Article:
The theory behind the rule is sound. It prevents a so-so dog from gaining its championship by piling up singles by winning over sparse or inferior competitors. In practice, however, it often leads to a situation where a good dog, through no fault of its own, spends weeks or even months trying to secure that last, coveted, major win.
Exacerbating the problem is the fact that points are based not on the size of the pre-entry, but on the number of dogs or bitches that actually show up to be judged. It is very possible to get back a judging schedule that lists a major entry, only to arrive on the day and find that half the competition has stayed home. Other factors, including time of year, availability of good judges, and whether or not area breeders have puppies that need to gain experience in the ring, also combine to play a role.
Faith had accumulated eleven points, including one major, before she lost her coat in the spring. Her first weekend back, she'd won another single. But though I'd entered her every weekend since, the shows had only drawn enough Standard Poodles for one or two point competition. This was the first time the possibility of a major had been offered.
I was tired of waiting, and I was tired of throwing away money on useless entry fees. I planned to go to both shows, and I was hoping like mad to win.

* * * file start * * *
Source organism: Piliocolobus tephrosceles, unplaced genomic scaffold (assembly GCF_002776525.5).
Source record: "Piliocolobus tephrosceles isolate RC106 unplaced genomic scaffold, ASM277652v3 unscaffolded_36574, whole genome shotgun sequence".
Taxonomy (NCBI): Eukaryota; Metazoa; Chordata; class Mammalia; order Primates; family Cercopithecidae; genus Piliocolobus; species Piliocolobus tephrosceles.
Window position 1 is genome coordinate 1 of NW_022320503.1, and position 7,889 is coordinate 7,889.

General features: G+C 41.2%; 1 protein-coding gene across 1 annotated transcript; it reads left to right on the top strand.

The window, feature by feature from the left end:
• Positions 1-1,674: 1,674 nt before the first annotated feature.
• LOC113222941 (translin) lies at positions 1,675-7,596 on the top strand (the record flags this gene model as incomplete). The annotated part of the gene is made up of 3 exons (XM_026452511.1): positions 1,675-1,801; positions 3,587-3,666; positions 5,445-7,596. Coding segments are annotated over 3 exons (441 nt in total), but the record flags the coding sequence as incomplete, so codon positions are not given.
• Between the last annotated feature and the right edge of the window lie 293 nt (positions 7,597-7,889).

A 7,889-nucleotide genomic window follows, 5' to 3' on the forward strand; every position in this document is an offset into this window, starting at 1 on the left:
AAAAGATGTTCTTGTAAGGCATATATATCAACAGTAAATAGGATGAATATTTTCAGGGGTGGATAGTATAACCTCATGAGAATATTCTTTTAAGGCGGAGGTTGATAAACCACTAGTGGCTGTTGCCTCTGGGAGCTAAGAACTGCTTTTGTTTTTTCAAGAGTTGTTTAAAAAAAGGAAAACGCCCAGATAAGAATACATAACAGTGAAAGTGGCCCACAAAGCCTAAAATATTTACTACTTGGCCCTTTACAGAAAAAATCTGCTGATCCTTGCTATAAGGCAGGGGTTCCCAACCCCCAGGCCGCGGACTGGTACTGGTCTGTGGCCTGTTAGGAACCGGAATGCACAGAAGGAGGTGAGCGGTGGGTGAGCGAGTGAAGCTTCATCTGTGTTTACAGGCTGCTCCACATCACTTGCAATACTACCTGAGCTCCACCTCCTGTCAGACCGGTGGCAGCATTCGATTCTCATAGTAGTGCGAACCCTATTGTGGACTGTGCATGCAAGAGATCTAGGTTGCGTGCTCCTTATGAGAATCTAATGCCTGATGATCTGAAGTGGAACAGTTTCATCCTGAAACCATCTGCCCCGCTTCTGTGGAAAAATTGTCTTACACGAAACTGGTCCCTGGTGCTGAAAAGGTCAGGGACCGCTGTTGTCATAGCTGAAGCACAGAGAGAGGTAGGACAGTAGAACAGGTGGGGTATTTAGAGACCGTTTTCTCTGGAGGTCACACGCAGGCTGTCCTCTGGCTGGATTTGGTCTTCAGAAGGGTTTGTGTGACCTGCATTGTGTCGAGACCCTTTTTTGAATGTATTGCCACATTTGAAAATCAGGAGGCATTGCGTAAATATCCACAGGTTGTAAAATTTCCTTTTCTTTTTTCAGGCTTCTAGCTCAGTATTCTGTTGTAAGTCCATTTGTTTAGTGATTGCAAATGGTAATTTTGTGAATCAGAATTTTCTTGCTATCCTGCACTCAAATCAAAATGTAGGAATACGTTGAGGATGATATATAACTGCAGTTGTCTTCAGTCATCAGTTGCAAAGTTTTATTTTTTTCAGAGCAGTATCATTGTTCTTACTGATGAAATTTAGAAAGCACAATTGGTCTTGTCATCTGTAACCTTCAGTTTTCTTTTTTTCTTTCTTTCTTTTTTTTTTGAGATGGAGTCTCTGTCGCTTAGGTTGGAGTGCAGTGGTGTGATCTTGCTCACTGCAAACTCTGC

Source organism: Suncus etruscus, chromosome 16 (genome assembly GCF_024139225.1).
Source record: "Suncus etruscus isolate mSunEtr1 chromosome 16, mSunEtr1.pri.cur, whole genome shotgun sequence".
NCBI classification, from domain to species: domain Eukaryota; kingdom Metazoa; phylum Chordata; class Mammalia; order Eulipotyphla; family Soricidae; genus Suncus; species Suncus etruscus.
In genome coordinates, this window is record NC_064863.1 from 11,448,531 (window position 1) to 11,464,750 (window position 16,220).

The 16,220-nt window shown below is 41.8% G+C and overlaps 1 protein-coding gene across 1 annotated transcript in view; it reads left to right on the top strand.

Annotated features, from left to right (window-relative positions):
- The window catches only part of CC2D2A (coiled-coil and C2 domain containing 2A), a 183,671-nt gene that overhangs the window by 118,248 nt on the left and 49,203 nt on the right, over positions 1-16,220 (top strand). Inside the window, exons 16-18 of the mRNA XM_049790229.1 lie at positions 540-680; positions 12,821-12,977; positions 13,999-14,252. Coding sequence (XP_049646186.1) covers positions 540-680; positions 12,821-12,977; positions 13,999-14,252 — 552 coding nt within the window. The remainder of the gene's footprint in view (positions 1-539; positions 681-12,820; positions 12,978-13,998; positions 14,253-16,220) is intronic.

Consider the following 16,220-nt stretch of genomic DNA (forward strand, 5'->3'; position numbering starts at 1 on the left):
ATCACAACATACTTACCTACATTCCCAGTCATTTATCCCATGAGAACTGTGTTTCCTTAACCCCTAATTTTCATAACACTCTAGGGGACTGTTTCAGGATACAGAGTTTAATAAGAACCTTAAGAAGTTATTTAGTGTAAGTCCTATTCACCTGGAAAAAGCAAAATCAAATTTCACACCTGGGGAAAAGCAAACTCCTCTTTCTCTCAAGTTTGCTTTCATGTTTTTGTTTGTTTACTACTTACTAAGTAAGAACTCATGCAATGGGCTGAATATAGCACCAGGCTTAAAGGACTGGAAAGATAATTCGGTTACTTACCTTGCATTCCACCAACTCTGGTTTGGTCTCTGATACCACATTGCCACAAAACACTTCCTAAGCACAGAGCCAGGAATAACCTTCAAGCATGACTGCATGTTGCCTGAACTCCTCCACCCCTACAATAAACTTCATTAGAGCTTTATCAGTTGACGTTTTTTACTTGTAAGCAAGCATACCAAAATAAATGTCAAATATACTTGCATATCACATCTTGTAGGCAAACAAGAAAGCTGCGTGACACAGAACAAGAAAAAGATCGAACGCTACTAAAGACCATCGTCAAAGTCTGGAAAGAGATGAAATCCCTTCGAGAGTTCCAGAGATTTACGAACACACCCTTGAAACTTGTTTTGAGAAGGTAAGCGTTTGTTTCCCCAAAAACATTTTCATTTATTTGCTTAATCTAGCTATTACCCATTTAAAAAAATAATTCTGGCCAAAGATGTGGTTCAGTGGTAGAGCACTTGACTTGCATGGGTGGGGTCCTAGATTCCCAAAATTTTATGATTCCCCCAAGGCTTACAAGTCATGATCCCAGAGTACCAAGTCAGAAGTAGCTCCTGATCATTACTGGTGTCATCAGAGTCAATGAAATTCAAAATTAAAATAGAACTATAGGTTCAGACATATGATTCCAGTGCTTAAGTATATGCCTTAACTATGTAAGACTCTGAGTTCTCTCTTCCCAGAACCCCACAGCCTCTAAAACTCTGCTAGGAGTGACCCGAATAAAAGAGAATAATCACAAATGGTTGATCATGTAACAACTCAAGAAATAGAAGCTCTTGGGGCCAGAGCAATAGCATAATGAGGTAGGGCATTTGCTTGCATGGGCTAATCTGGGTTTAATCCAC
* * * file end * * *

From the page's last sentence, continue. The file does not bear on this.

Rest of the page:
Aunt Peg, however, had had major reservations.
"Derek Hunnicutt?" she'd said in dismay when she heard that I'd sent in entries. "You entered that bitch under Derek Hunnicutt? Whatever for?"
"Because I think he'll draw a major."
"Of course he will. He'll draw every professional Poodle handler in the Northeast. They all love him, and with good reason. They're the only ones he ever puts up."
"At least I'll have a shot. It's better than sitting home because there's no major to even try for."
"That's what you think now. If you think waiting for the right judge and the right major is frustrating, just see how you feel after having done all the work of getting her ready and taking her in the ring and then watching it come to nothing."
"But Faith's a very pretty bitch—"
Excerpted from Once Bitten by Laurien Berenson. Copyright © 2001 by Laurien Berenson. Excerpted by permission of KENSINGTON PUBLISHING CORP..